It’s Reformation Day! The day we celebrate Martin Luther’s nailing the 95 Theses to the church door at Wittenberg, Germany and launching, by God’s grace, the Protestant Reformation. Who knew … Continue reading
What does a German monk nailing a long list of complaints on a church door have to do with an African-American ministering in a small, international Caribbean island? Luther’s world … Continue reading
The Detroit Free Press recently published an article with the provocative title, “Detroit Baptist Leader Resigns After Announcing She Married a Woman.” Yep. You read that correctly. The female pastor has married another female.
In this talk, Thabiti Anyabwile narrows the broad subject of African-American theology down to “Big God Theology” — a yearning that has existed in the African-American church historically for a … Continue reading
Memory is a blessed aid to faith. Recalling the works of God’s salvation, providence, and goodness stir the anticipation of future grace and present power. It works that way in … Continue reading
Thabiti Anyabwile walks through what it means to be a Reformed Christian, explaining it as he would to one of his own church members.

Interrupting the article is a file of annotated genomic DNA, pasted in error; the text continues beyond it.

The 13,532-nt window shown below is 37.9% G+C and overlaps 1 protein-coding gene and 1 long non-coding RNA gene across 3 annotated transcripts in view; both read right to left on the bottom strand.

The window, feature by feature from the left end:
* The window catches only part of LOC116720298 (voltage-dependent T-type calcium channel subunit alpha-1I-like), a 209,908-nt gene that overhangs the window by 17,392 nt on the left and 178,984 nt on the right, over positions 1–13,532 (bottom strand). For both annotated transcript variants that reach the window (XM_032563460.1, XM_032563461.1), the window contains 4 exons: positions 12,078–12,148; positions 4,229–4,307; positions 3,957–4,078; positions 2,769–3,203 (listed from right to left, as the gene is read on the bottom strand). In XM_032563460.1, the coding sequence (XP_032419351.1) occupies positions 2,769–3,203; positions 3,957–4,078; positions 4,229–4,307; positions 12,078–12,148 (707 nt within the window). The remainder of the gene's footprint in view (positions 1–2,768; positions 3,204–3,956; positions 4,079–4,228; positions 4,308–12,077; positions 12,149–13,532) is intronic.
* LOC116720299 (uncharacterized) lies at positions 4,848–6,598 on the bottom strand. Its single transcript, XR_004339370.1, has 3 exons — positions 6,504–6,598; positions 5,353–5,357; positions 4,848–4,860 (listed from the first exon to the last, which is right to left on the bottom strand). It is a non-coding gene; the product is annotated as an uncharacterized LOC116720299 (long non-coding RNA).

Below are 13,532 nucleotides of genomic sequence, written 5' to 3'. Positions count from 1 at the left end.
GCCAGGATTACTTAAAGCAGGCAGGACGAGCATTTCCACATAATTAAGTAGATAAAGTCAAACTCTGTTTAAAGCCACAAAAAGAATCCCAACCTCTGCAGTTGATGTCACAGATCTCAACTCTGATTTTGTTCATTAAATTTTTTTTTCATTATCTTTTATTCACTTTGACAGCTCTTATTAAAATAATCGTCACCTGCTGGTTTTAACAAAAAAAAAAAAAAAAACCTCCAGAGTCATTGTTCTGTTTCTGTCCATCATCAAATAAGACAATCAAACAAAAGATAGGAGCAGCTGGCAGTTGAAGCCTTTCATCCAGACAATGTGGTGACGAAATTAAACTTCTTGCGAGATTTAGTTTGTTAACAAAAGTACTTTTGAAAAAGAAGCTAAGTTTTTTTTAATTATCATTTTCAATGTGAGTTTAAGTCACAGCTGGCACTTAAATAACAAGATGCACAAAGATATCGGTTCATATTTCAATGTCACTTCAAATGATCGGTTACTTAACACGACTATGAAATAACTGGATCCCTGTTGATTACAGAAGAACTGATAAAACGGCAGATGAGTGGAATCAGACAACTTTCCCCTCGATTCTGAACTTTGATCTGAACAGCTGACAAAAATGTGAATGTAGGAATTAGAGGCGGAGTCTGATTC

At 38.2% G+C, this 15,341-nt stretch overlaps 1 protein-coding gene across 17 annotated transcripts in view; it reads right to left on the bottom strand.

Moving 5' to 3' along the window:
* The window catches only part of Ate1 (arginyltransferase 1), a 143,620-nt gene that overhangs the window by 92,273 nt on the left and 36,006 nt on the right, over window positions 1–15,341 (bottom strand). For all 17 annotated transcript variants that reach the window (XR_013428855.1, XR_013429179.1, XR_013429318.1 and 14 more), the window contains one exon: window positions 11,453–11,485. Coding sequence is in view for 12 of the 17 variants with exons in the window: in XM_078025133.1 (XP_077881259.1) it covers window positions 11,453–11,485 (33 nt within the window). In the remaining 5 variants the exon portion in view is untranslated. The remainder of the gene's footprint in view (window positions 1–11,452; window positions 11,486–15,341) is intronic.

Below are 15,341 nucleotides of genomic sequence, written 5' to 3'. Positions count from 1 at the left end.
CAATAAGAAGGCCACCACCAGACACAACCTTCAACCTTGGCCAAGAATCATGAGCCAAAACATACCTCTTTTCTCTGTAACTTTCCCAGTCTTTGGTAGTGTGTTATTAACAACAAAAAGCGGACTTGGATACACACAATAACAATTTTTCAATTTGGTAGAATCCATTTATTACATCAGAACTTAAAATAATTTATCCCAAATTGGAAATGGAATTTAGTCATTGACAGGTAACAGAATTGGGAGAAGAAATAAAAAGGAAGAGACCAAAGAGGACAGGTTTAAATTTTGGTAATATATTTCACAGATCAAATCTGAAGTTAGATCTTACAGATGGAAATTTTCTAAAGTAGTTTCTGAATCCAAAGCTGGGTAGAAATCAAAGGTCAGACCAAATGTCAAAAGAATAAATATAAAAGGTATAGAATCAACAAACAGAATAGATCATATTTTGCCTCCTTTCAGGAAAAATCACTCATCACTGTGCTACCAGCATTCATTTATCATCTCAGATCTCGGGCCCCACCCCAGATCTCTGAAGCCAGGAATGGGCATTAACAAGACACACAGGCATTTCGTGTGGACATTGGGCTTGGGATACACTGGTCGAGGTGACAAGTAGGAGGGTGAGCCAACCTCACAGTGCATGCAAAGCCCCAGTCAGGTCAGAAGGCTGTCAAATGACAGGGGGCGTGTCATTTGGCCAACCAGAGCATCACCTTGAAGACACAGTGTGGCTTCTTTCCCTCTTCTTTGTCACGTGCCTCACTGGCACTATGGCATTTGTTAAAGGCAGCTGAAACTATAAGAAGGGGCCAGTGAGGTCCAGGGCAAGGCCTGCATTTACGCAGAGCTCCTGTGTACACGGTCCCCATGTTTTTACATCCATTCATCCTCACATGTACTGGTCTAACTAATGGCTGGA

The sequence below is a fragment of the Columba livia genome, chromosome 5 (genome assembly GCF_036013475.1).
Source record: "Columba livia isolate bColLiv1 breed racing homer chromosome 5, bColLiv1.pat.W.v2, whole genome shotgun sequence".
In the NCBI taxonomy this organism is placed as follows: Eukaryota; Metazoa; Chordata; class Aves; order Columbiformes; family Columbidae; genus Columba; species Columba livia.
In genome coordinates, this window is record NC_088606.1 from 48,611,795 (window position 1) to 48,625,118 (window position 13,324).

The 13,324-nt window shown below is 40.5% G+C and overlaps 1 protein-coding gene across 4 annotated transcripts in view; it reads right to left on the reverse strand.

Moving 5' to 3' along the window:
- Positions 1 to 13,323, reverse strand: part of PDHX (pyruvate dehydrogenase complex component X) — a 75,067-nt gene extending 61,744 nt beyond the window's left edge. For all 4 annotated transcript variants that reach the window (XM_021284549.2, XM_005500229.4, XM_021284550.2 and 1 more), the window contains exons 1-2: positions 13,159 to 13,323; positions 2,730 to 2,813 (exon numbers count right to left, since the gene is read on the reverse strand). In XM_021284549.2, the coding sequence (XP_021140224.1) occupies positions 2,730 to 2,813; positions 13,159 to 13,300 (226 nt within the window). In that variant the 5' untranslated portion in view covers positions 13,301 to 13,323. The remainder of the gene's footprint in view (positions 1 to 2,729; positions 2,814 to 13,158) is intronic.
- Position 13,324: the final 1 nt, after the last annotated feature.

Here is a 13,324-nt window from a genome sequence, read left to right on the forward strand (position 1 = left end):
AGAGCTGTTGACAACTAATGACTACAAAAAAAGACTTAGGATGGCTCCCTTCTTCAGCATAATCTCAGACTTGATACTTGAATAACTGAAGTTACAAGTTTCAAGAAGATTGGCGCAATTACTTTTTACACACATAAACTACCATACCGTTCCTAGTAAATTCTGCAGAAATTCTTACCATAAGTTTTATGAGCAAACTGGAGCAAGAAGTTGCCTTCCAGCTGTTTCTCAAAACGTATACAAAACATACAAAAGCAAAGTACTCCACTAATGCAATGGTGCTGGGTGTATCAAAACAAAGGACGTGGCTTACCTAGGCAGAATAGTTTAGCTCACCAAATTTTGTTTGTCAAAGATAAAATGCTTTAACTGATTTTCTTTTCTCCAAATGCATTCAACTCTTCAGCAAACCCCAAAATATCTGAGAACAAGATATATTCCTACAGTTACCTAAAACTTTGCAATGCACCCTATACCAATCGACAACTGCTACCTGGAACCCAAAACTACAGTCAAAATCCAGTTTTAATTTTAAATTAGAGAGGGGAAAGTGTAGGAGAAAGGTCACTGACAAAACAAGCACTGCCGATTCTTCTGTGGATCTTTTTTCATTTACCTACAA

Our present strengths are not guaranteed. Our greatest powers may be lost. To decay. To change. To misuse. It happens to professional athletes. I still can’t shake the image of … Continue reading
Last week we dedicated our discussion at The Front Porch to biblical manhood. Tony and Phil kicked us off with a podcast on the topic defining manhood in terms of … Continue reading
I’m grateful for the zealous effort to recover biblical manhood in the African-American and wider context. We’ve needed such a movement for a long time. I pray the efforts of … Continue reading
The greatest challenge facing men today is defining manhood itself. I don’t think that’s hyperbole. I think it’s true — mainly because confusion on the concept gives rise to the … Continue reading
When Tony, Lou and Thabiti began The Front Porch, they knew they would be asked this question: “Are you being exclusionary or unwelcoming to persons of other ethnic backgrounds?” Here is Thabiti’s answer.